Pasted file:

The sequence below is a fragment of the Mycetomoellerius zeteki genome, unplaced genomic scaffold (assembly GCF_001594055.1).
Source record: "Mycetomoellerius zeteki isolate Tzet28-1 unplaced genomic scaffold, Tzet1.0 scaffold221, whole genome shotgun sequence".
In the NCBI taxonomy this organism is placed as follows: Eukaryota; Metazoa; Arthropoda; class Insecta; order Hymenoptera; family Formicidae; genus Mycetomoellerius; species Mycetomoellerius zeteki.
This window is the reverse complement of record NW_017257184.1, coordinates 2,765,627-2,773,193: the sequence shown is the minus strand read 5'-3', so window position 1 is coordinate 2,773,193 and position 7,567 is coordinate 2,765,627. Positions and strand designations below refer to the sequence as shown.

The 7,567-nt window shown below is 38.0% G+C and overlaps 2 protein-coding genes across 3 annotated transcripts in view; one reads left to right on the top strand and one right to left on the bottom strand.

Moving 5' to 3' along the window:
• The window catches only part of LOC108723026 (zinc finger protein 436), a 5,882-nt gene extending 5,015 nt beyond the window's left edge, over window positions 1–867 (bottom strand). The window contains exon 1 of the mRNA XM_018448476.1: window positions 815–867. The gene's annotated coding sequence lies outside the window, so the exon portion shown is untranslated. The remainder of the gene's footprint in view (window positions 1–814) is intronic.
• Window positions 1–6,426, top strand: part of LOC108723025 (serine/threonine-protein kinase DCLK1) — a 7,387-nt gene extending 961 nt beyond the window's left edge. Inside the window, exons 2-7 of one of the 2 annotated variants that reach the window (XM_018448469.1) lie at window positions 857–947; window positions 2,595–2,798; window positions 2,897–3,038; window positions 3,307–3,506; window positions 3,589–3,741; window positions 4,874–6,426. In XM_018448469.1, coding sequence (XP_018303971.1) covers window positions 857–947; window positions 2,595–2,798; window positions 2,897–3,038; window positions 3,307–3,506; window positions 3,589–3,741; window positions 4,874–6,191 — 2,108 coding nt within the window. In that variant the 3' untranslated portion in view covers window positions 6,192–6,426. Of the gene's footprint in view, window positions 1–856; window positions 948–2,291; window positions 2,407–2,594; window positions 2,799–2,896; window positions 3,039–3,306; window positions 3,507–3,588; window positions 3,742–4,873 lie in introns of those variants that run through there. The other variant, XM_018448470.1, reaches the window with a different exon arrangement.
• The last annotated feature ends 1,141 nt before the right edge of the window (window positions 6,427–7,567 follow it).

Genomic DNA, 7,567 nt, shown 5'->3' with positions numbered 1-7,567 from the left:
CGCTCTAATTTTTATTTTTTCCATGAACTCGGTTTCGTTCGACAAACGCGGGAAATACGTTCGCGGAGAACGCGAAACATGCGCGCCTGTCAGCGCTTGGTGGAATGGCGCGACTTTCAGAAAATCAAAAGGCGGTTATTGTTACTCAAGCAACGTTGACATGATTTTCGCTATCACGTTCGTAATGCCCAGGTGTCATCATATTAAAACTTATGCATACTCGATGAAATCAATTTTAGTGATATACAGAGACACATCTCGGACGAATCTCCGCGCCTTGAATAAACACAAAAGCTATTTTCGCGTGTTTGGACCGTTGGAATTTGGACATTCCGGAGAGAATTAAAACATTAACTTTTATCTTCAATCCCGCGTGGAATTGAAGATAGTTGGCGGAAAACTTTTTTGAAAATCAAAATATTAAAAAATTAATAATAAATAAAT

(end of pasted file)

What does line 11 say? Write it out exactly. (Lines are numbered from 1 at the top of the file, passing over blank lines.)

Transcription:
CGCTCTAATTTTTATTTTTTCCATGAACTCGGTTTCGTTCGACAAACGCGGGAAATACGTTCGCGGAGAACGCGAAACATGCGCGCCTGTCAGCGCTTGGTGGAATGGCGCGACTTTCAGAAAATCAAAAGGCGGTTATTGTTACTCAAGCAACGTTGACATGATTTTCGCTATCACGTTCGTAATGCCCAGGTGTCATCATATTAAAACTTATGCATACTCGATGAAATCAATTTTAGTGATATACAGAGACACATCTCGGACGAATCTCCGCGCCTTGAATAAACACAAAAGCTATTTTCGCGTGTTTGGACCGTTGGAATTTGGACATTCCGGAGAGAATTAAAACATTAACTTTTATCTTCAATCCCGCGTGGAATTGAAGATAGTTGGCGGAAAACTTTTTTGAAAATCAAAATATTAAAAAATTAATAATAAATAAAT